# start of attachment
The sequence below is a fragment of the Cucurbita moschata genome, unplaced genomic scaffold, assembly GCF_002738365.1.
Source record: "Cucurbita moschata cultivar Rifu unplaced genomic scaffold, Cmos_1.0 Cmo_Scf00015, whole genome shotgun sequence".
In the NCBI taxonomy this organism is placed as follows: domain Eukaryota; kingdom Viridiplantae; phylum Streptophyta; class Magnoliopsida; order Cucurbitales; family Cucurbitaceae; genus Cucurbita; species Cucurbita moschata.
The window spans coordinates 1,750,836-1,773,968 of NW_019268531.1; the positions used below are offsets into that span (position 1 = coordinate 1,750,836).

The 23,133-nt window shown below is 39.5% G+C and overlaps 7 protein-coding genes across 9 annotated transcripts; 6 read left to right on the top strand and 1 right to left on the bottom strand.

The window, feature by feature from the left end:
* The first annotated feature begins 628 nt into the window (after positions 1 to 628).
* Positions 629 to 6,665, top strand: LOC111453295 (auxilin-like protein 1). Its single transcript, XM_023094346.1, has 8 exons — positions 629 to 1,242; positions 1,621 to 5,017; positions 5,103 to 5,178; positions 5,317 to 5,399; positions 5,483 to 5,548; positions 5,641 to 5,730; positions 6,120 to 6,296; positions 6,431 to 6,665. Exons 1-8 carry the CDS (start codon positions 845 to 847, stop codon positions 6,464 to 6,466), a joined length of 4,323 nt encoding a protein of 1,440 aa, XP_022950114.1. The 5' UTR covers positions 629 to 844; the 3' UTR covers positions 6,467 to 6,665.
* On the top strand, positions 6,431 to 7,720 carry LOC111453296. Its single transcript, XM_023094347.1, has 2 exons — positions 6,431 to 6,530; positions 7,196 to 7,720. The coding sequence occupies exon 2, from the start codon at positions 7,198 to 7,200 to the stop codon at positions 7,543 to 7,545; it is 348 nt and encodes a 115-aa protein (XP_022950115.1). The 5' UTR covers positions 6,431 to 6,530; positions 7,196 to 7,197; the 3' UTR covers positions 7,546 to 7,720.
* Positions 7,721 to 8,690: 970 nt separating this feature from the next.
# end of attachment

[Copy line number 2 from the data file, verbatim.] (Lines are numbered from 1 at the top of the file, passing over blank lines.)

Source record: "Cucurbita moschata cultivar Rifu unplaced genomic scaffold, Cmos_1.0 Cmo_Scf00015, whole genome shotgun sequence".